After the eagle had learned to fly, he taught himself to fish, and to catch frogs. But by and by he began to ponder this also.

“How does it happen that I live on fish and frogs?” he asked. “The other goslings don’t.”

“This is due to the fact that I had no other food to give you when you were on the cliff,” said Akka. “But don’t let that make you sad. You’ll be a fine bird all the same.”

When the wild geese began their autumn moving, Gorgo flew along with the flock, regarding himself all the while as one of them. The air was filled with birds who were on their way south, and there was great excitement among them when Akka appeared with an eagle in her train. The wild goose flock was continually surrounded by swarms of the curious who loudly expressed their astonishment. Akka bade them be silent, but it was impossible to stop so many wagging tongues.

“Why do they call me an eagle?” Gorgo asked repeatedly, growing more and more exasperated. “Can’t they see that I’m a wild goose? I’m no bird-eater who preys upon his kind. How dare they give me such an ugly name?”

One day they flew above a barn yard where many chickens walked on a dump heap and picked. “An eagle! An eagle!” shrieked the chickens, and started to run for shelter. But Gorgo, who had heard the eagles spoken of as savage criminals, could not control his anger. He snapped his wings together and shot down to the ground, striking his talons into one of the hens. “I’ll teach you, I will, that I’m no eagle!” he screamed furiously, and struck with his beak.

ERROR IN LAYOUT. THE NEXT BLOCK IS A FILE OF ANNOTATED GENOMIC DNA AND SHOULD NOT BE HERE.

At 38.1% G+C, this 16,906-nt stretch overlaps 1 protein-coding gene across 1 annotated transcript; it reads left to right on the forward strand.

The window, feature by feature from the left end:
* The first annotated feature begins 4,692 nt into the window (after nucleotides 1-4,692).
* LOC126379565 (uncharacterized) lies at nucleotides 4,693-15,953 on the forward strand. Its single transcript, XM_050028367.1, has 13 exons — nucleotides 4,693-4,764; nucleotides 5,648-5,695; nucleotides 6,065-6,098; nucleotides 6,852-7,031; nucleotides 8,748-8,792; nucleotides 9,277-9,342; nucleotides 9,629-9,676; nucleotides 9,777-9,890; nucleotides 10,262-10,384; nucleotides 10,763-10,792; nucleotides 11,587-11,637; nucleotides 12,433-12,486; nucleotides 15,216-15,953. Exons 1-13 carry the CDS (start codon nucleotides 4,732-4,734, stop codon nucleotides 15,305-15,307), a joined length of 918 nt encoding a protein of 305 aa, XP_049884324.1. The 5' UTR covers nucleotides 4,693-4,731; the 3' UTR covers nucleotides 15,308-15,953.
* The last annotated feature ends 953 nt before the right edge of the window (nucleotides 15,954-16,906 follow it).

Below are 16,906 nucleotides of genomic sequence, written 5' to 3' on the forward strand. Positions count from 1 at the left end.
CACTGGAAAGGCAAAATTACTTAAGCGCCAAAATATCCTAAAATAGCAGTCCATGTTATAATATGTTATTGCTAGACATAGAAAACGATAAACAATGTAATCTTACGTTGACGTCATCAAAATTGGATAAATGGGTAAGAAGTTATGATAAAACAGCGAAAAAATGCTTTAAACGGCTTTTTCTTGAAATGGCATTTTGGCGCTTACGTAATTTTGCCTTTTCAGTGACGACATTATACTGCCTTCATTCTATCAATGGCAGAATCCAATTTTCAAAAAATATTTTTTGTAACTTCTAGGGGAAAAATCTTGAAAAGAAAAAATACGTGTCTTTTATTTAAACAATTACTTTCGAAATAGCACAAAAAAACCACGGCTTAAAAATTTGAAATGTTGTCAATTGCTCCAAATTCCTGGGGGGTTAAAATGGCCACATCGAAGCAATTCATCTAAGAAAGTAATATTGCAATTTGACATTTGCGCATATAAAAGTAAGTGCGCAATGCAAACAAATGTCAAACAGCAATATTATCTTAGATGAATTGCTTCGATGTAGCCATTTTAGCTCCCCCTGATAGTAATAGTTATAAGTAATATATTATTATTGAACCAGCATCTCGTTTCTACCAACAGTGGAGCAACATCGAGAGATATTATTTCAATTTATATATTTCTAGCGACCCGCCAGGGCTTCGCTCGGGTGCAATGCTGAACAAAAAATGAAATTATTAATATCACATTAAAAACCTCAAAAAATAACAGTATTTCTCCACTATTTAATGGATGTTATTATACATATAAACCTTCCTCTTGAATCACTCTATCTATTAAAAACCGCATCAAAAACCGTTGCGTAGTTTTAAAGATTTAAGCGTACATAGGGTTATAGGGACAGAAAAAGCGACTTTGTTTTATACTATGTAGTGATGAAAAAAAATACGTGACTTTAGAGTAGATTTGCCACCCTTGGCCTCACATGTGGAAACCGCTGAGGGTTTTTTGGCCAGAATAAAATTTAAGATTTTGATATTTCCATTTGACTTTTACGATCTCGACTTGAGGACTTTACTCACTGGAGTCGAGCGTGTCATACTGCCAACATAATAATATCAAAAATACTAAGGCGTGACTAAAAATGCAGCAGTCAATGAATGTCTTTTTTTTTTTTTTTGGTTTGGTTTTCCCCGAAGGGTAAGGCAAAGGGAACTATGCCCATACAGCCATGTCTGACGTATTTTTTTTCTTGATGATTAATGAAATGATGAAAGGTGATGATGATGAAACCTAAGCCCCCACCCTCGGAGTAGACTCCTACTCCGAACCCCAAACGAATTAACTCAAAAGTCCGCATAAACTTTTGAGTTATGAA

That instant he heard Akka call to him from the air, and rose obediently. The wild goose flew toward him and began to reprimand him. “What are you trying to do?” she cried, beating him with her bill. “Was it perhaps your intention to tear that poor hen to pieces?” But when the eagle took his punishment from the wild goose without a protest, there arose from the great bird throng around them a perfect storm of taunts and gibes. The eagle heard this, and turned toward Akka with flaming eyes, as though he would have liked to attack her. But he suddenly changed his mind, and with quick wing strokes bounded into the air, soaring so high that no call could reach him; and he sailed around up there as long as the wild geese saw him.